The Religious Significance of Israel

Rabbis Kook and Soloveitchik offered differing views on what the modern state means theologically.

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Reprinted with permission from A Living Covenant: The Innovative Spirit in Traditional Judaism (Jewish Lights).

Most Jewish religious responses to the rebirth of the state of Israel do see in it God's providential hand. Two major halakhic [Jewish legal] thinkers who have taken such a view are Rabbis Abraham Isaac Kook and Joseph Soloveitchik.

Kook 

Kook, the first Ashkenazic chief rabbi of Israel in the British Mandate period, viewed the Zionist revolution as part of God's redemptive scheme in history. He attributed profound religious significance to the Zionist revolution--de­spite its antireligious origins and manifestations--with the help of a di­alectical perspective on history: Judaism's development in exile had caused the repression of vital spiritual forces in the Jewish people, and only by the overthrow of much of traditional Judaism would new, healthy forces and energies within the Jewish people be released. The Zionist activist concern for restoring the Jewish people to its homeland would unleash new messianic redemptive forces.

It was Kook's deepest conviction that ultimately the new energies brought forth by the rev­olution would be integrated with the covenantal Torah spirit in a higher religious synthesis. He looked forward to a new unity between the larger prophetic passion for history found in the Bible and the sober concern for details that characterizes talmudic Judaism. Most religious Zionist youths in Israel are taught to perceive the state from this messianic per­spective.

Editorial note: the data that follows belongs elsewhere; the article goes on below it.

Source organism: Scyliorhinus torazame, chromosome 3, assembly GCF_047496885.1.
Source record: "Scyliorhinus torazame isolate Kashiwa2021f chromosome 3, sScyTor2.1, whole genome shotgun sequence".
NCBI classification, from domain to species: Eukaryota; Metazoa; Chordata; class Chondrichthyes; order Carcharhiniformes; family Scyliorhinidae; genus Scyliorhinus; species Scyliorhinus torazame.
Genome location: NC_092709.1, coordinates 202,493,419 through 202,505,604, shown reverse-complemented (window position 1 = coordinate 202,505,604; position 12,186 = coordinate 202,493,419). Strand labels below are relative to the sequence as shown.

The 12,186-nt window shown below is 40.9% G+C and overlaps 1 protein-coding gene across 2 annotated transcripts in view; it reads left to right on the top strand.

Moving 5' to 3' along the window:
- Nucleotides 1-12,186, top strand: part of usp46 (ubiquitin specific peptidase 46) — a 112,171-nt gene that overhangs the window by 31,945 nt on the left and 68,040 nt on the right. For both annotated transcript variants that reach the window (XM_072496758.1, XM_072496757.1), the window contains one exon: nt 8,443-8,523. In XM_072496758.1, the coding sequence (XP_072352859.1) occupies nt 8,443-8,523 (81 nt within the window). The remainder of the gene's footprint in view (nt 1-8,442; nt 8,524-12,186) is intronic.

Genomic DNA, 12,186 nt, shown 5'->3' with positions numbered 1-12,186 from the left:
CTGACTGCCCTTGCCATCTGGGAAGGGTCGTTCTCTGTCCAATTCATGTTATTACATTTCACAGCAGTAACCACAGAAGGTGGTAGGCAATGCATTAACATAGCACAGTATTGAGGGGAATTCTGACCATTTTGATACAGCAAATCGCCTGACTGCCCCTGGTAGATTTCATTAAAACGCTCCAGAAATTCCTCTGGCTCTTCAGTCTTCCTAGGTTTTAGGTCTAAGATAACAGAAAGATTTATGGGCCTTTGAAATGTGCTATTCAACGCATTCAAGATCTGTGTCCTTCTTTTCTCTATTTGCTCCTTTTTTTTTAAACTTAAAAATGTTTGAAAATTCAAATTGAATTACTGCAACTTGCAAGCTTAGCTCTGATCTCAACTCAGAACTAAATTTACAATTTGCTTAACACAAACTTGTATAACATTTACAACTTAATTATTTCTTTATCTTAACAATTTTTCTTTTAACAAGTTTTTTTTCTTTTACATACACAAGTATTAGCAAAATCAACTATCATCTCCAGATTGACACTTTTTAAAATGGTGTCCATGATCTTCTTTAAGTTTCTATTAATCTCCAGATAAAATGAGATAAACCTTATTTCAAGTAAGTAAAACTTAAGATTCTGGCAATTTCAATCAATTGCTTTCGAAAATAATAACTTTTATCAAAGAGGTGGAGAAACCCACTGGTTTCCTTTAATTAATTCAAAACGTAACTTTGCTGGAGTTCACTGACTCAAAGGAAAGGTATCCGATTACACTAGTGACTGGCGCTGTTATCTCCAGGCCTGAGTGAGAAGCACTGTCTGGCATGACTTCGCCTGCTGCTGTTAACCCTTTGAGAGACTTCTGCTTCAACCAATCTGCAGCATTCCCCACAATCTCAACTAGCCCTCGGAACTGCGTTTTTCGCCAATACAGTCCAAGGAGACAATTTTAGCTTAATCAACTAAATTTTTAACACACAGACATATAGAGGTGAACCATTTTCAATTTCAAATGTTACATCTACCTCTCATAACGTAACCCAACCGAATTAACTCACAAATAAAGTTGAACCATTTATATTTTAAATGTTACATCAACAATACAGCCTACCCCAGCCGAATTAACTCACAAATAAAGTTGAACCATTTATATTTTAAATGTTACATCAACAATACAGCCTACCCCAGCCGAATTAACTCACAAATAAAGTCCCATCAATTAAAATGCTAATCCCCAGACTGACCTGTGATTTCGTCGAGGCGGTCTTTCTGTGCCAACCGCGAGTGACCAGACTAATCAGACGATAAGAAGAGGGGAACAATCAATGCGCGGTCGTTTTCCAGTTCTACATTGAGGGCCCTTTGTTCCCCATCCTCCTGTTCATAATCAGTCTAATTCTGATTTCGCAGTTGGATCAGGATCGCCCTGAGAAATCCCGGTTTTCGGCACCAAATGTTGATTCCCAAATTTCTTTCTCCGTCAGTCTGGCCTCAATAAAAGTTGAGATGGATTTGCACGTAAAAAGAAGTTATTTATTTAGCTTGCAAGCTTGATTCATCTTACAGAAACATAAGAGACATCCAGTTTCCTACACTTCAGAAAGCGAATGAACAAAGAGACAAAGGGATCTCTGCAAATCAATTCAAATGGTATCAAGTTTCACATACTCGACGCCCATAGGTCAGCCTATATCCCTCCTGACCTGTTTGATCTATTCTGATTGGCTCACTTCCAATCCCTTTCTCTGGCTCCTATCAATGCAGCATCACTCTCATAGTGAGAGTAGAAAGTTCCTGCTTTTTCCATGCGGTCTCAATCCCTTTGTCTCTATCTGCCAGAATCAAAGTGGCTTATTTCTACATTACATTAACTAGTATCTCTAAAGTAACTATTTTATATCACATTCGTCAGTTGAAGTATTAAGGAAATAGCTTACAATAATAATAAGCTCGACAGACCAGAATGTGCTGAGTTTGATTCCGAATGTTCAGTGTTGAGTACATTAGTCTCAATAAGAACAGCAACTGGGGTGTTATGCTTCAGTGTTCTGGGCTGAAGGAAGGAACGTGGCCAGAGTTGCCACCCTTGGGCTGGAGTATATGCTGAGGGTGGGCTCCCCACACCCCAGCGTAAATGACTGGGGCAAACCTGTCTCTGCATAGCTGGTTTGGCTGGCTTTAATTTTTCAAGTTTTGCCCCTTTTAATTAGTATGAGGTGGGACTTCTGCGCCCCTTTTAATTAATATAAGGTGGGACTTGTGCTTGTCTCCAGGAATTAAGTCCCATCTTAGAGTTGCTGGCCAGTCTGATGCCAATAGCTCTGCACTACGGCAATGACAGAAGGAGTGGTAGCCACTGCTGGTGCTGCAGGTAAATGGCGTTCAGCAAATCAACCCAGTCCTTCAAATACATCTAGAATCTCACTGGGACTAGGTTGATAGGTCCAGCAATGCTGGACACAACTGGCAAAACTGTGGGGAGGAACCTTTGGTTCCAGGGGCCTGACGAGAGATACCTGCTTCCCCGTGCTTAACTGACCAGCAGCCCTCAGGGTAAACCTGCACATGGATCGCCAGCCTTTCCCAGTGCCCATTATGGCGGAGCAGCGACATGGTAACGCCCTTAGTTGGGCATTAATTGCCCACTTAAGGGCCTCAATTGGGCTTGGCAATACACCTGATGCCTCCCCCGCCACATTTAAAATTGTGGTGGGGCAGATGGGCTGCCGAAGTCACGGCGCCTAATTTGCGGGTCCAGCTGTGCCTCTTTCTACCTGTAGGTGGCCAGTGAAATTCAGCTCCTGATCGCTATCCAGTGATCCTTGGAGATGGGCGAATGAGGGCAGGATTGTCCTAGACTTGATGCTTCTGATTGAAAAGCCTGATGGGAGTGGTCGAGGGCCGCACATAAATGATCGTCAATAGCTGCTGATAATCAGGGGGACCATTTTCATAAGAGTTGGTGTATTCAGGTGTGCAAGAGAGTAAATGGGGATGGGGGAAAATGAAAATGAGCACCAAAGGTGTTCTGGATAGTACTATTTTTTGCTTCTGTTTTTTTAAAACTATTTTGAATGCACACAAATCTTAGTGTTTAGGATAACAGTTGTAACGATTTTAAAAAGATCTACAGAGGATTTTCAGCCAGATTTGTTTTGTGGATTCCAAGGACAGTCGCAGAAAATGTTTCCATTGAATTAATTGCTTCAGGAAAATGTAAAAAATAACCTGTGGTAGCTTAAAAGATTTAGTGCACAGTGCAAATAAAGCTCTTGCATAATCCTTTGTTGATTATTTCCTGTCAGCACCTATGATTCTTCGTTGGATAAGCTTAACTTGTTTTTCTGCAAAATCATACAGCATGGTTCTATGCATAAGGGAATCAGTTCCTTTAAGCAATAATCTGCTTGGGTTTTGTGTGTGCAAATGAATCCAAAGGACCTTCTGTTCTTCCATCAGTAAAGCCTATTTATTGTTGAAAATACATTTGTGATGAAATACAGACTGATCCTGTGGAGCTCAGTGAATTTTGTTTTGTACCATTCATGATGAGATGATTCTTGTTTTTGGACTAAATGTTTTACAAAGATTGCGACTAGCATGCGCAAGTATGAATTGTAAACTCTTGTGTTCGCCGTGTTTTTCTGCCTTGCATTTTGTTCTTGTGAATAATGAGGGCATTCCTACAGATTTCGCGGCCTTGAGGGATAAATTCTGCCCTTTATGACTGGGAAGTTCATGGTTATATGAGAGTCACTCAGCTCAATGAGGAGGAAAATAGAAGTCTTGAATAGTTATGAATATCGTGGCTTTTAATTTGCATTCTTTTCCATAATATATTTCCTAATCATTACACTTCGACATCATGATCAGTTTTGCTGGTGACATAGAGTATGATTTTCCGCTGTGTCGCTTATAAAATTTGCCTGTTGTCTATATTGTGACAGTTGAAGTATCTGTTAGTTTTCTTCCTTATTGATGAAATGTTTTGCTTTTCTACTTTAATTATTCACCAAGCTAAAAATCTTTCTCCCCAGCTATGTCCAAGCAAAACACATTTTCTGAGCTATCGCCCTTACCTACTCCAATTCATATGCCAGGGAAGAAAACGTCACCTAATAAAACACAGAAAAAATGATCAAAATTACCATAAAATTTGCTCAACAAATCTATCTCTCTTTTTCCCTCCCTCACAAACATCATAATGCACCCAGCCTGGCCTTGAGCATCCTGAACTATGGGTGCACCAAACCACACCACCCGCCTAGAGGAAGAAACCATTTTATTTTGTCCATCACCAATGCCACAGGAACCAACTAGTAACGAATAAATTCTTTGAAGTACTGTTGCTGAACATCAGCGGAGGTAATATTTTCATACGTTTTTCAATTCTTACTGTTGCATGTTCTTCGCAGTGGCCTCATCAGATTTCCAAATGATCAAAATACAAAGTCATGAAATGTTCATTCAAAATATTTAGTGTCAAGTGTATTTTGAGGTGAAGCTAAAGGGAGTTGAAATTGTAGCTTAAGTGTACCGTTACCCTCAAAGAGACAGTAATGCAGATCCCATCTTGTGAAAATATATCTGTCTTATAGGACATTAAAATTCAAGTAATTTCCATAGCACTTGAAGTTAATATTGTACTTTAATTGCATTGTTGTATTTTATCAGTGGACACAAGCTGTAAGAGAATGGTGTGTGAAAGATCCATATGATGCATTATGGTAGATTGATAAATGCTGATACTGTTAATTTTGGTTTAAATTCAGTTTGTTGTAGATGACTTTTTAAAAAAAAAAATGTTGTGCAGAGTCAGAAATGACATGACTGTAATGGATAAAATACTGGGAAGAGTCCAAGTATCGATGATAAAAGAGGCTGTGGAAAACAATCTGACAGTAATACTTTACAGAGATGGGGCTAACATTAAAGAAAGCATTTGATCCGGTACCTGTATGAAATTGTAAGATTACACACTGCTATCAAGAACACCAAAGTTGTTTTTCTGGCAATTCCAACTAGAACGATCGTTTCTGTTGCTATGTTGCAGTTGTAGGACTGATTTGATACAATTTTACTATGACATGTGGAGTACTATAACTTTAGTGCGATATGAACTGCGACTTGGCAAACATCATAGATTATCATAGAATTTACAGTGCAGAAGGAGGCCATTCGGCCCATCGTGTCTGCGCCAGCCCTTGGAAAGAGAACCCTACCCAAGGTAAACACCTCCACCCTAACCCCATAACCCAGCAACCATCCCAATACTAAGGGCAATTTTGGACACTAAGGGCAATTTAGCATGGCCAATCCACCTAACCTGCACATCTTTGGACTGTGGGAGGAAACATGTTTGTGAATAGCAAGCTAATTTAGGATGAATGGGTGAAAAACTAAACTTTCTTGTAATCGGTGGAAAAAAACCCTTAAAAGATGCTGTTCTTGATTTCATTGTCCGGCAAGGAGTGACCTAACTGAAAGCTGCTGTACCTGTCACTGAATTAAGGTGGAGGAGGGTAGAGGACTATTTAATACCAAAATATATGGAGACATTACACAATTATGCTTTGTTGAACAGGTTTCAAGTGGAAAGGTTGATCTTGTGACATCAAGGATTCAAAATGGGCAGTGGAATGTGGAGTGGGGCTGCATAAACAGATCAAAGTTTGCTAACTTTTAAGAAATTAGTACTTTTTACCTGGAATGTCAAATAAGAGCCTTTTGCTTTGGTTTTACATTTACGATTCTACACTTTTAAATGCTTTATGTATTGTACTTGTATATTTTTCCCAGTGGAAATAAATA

view of isreal from masadaSoloveitchik

Soloveitchik, too, embraces the state of Israel, but without a messi­anic dialectic. In Reflections of the Rav, Soloveitchik characterizes the period of the Holocaust as the state of hester panim, a "hiding of the divine face," a state when God turned His back, as it were, chaos ruled, and human beings had no sense of the divine presence in the world.

Israel's rebirth represents middat ha-din, the "attribute of God's judg­ment," which gives human life a sense that there is some divine order, justice, and structure in the world, that the world is not entirely under the sway of barbaric chaotic forces.

"We cannot explain the Holocaust, but we can, at least, classify it theo­logically, characterize it, even if we have no answer to the question, 'why?' The unbounded horrors represented the tohu vavohu [chaotic] anarchy of the pre-yetzirah [pre-Creation] state. This is how the world appears when God's mod­erating surveillance is suspended. The State of Israel, however, reflects God's return to active providence, the termination of hester panim.

"That Israel is being subjected to severe trials in its formative years does not negate the miraculous manifestations of Divine favor which have been showered upon the state. Clearly, this is middat ha-din, not hester panim."